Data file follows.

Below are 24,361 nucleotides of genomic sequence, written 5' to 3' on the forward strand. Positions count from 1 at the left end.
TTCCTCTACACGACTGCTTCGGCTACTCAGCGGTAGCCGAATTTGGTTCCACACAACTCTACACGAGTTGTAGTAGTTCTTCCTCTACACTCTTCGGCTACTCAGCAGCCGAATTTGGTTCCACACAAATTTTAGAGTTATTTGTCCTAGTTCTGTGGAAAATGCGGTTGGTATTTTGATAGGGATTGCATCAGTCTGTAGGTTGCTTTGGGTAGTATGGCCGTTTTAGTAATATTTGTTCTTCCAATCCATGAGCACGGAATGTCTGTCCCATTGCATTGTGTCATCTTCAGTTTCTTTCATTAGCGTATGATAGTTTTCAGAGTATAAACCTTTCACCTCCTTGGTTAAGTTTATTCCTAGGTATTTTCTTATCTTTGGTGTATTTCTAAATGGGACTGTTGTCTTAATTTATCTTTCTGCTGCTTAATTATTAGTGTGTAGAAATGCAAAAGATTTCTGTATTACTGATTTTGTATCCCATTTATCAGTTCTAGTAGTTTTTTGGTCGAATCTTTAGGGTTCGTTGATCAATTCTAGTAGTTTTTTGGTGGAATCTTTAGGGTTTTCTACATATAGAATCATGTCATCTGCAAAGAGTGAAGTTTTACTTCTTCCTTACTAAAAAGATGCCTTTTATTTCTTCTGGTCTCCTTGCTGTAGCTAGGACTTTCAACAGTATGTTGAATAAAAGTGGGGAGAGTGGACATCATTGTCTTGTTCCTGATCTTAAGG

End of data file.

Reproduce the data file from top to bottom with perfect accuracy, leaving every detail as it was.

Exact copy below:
Below are 24,361 nucleotides of genomic sequence, written 5' to 3' on the forward strand. Positions count from 1 at the left end.
TTCCTCTACACGACTGCTTCGGCTACTCAGCGGTAGCCGAATTTGGTTCCACACAACTCTACACGAGTTGTAGTAGTTCTTCCTCTACACTCTTCGGCTACTCAGCAGCCGAATTTGGTTCCACACAAATTTTAGAGTTATTTGTCCTAGTTCTGTGGAAAATGCGGTTGGTATTTTGATAGGGATTGCATCAGTCTGTAGGTTGCTTTGGGTAGTATGGCCGTTTTAGTAATATTTGTTCTTCCAATCCATGAGCACGGAATGTCTGTCCCATTGCATTGTGTCATCTTCAGTTTCTTTCATTAGCGTATGATAGTTTTCAGAGTATAAACCTTTCACCTCCTTGGTTAAGTTTATTCCTAGGTATTTTCTTATCTTTGGTGTATTTCTAAATGGGACTGTTGTCTTAATTTATCTTTCTGCTGCTTAATTATTAGTGTGTAGAAATGCAAAAGATTTCTGTATTACTGATTTTGTATCCCATTTATCAGTTCTAGTAGTTTTTTGGTCGAATCTTTAGGGTTCGTTGATCAATTCTAGTAGTTTTTTGGTGGAATCTTTAGGGTTTTCTACATATAGAATCATGTCATCTGCAAAGAGTGAAGTTTTACTTCTTCCTTACTAAAAAGATGCCTTTTATTTCTTCTGGTCTCCTTGCTGTAGCTAGGACTTTCAACAGTATGTTGAATAAAAGTGGGGAGAGTGGACATCATTGTCTTGTTCCTGATCTTAAGG